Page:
By Nicholas Riccardi
HENDERSON, Nev. — This suburb in a battleground state is pockmarked with half-built subdivisions, foreclosed homes and voters such as Leslie Levin.
Levin, who retired from his job as a real estate attorney at 49, is not the sort to pine for big government programs. But he steadily is losing the rental properties he owns, and watching friends and neighbors lose their own nest eggs and homes.
Six out of 10 Nevadans owe more on their mortgages than their homes are worth.
“I’m a hard-core Republican, but this is wrong,” said Levin, 69. “How many families have suffered because of these banks?”
In many parts of the country, the housing market is on the rebound, with home values up, inventory tight and new housing construction rebounding. But here and in hotly contested Florida, the damage to the housing market still painfully is visible. Even though President Barack Obama and rival Mitt Romney have logged dozens of hours campaigning in these states, they rarely delve into the housing issue. Neither candidate has made it a centerpiece of his campaign.
“Housing is not really a winner of an issue for either candidate,” said Jed Kolko, chief economist of the housing website Trulia.com. “Obama doesn’t have big policy successes to point to, which he would need as the incumbent, and Romney doesn’t have bold new policy proposals.”
That’s because housing generally is not a winning issue, especially with the bulk of the damage confined to a few Sun Belt states, including California and Arizona, which are not in play in this election.
“With almost any housing policy, it’s very difficult to separate who is behind on their payments and about to lose their home for reasons beyond their control from those who might be benefiting from a bailout,” Kolko said.
Romney last month released a housing plan, but five of the seven pages are devoted to criticizing Obama and the document contains few concrete recommendations. Obama doesn’t mention housing in the 20-page booklet his campaign circulated last week to outline his second-term agenda.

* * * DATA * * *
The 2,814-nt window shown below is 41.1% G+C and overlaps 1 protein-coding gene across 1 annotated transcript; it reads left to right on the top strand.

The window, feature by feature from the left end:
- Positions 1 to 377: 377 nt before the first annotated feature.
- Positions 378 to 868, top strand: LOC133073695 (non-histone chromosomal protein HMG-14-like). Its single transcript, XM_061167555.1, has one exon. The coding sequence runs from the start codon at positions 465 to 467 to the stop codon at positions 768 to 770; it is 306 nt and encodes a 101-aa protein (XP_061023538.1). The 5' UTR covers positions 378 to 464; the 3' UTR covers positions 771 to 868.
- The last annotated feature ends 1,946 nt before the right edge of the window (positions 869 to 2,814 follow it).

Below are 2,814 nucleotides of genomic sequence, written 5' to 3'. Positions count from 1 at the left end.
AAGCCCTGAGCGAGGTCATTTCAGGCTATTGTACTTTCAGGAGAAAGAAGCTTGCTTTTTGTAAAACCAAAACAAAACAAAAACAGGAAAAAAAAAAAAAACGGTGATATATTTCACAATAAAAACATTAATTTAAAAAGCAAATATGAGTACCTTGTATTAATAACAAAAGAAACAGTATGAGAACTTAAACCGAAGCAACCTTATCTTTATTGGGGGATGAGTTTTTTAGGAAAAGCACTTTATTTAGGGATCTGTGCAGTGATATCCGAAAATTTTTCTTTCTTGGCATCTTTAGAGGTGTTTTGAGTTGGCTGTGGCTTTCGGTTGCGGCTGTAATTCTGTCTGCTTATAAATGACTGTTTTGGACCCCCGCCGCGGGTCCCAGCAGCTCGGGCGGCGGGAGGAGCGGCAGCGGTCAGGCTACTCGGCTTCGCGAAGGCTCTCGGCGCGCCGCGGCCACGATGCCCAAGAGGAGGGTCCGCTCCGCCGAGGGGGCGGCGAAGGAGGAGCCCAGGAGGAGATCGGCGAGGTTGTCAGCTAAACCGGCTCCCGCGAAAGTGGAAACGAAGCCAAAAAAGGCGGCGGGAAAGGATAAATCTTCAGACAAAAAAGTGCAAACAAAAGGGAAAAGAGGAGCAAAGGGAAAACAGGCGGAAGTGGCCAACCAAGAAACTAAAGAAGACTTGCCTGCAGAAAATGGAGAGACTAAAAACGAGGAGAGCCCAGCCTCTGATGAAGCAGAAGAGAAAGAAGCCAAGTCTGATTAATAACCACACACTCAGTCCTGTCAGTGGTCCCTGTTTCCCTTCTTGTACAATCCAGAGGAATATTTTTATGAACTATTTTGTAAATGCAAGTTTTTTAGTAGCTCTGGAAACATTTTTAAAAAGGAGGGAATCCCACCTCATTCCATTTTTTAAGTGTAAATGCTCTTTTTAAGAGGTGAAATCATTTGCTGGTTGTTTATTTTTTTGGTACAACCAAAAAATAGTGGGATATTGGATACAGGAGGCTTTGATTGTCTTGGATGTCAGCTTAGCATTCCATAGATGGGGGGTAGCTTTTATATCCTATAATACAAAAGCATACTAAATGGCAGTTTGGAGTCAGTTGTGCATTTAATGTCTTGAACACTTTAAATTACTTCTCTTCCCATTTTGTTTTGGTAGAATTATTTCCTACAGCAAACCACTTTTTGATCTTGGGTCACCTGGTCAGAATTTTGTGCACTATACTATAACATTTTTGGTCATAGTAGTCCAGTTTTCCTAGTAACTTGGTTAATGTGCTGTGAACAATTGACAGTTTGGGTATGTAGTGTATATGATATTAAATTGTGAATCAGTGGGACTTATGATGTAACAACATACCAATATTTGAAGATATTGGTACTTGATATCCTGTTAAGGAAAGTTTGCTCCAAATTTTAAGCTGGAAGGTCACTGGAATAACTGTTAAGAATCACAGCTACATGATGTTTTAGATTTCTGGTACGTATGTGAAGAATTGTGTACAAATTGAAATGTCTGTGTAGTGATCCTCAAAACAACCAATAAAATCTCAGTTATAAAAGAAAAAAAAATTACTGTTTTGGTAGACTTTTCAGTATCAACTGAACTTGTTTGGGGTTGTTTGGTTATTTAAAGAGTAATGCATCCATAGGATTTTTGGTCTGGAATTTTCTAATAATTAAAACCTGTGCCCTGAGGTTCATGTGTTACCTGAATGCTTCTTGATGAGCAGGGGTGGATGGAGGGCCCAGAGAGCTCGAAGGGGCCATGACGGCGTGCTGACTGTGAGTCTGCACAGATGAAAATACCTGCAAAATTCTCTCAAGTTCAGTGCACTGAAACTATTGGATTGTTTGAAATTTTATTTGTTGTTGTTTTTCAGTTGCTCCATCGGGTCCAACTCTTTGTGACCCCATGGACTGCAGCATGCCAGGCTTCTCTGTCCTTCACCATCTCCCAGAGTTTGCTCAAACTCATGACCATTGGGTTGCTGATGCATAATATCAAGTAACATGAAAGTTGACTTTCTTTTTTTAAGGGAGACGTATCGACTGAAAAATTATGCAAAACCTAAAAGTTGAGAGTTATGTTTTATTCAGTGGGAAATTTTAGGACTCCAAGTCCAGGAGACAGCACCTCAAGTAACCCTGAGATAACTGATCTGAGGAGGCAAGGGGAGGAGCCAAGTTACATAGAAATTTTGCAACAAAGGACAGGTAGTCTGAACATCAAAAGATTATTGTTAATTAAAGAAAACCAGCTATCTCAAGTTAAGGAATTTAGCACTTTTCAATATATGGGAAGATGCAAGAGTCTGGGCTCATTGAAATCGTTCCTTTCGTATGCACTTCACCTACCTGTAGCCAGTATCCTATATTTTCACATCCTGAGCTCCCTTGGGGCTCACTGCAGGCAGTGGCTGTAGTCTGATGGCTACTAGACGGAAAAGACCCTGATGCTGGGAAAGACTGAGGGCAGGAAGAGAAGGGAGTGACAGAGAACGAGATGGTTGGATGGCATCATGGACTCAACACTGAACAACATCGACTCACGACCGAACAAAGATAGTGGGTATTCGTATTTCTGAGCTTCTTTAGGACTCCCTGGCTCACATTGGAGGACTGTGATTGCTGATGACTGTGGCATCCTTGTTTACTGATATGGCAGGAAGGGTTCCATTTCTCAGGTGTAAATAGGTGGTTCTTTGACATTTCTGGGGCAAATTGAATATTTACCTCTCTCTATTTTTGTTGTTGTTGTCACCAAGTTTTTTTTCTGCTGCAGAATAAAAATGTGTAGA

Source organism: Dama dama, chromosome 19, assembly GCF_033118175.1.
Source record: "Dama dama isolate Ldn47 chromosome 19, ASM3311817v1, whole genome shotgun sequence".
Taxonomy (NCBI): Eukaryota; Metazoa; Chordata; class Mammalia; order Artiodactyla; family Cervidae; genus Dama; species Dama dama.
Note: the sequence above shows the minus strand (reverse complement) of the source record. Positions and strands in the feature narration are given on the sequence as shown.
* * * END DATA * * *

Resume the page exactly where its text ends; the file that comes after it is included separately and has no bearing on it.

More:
When Obama took office in 2009, the housing market, like the overall economy, was in free-fall. Home prices had plunged by about a third nationwide.
The Obama campaign said the president can take at least some credit for the rebound.
“The administration has put forward a plan to help more responsible borrowers refinance their mortgages, saving hundreds of dollars per month, while taking concrete steps to help families stay in their homes, revitalize the communities hardest-hit by the housing crisis, and reform the mortgage lending market to better protect both consumers and taxpayers,” said Obama campaign spokesman Adam Fetcher.
Stuart Gabriel, director of the Ziman Center for Real Estate at UCLA, said Obama’s main achievement in housing was keeping Freddie Mac and Fannie Mae — the two government-backed companies that underwrite an increasing number of mortgages — solvent during the downturn. That stopped the mortgage market from seizing up. “The president’s done very well with an extraordinarily difficult situation and a difficult hand of cards,” Gabriel said.
Still, many housing activists have been disappointed with the president’s response. Obama’s programs to let homeowners without equity refinance and to help some avoid foreclosure were lightly used. They represented enough government interference in the marketplace, however, to trigger a February 2009 on-air diatribe from CNBC reporter Rick Santelli that widely is seen as the dawn of the tea party. The president was unable to get Congress to agree to legislation that would have allowed bankruptcy judges to adjust the principle owed on mortgages, known as “cram-down.”
Stephen Brown, an economist at the University of Nevada, Las Vegas, said Obama might not have acted aggressively enough in 2009, but that the Bush administration also was too timid on housing.
“More decisive action was necessary in 2009, but maybe even in 2008,” Brown said. “One could fault the Obama administration, but some of the policies were already under way.”
The Romney campaign, naturally, faults Obama. “The Obama record on housing initiatives is abysmal,” spokeswoman Amanda Henneberg said. “It’s clear President Obama just hasn’t lived up to his own promises, and we can’t afford four more years like the last four.”
Romney himself remains haunted by a statement he made to the Las Vegas Review-Journal last fall, when he said the best housing policy was to let foreclosures “hit bottom.” In campaign appearances, Obama routinely tweaks his Republican opponent over the line, and his surrogates bash the Republican candidate for owning three homes and not sympathizing with regular homeowners.
Analysts think the silence is telling. “They don’t have any ideas they could sell in Washington,” Brown said.
Gabriel added that the candidates’ few statements on the issue show they have similar intentions. The unspoken housing issue for the next four years is how to deal with Freddie Mac and Fannie Mae, which now have an outsized role in underwriting mortgages because of damage from the housing collapse. It’s a knotty problem that can’t easily be discussed in campaign-sized sound bites.
“It’s doubtful the candidates have different positions on this,” Gabriel said of housing. “It’s just not easy to do big, radical things here.”